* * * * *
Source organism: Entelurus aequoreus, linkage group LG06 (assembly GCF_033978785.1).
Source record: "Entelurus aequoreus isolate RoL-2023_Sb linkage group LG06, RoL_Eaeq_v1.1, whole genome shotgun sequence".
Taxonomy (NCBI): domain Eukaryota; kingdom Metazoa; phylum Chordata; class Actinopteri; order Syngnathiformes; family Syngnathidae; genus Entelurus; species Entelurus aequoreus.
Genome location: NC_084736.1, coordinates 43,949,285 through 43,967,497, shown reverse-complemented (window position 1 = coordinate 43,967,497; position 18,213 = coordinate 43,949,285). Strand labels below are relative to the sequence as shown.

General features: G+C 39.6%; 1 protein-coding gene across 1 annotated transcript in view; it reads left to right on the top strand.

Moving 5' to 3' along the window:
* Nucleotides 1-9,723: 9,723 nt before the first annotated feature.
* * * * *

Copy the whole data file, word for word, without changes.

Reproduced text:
Source organism: Entelurus aequoreus, linkage group LG06 (assembly GCF_033978785.1).
Source record: "Entelurus aequoreus isolate RoL-2023_Sb linkage group LG06, RoL_Eaeq_v1.1, whole genome shotgun sequence".
Taxonomy (NCBI): domain Eukaryota; kingdom Metazoa; phylum Chordata; class Actinopteri; order Syngnathiformes; family Syngnathidae; genus Entelurus; species Entelurus aequoreus.
Genome location: NC_084736.1, coordinates 43,949,285 through 43,967,497, shown reverse-complemented (window position 1 = coordinate 43,967,497; position 18,213 = coordinate 43,949,285). Strand labels below are relative to the sequence as shown.

General features: G+C 39.6%; 1 protein-coding gene across 1 annotated transcript in view; it reads left to right on the top strand.

Moving 5' to 3' along the window:
* Nucleotides 1-9,723: 9,723 nt before the first annotated feature.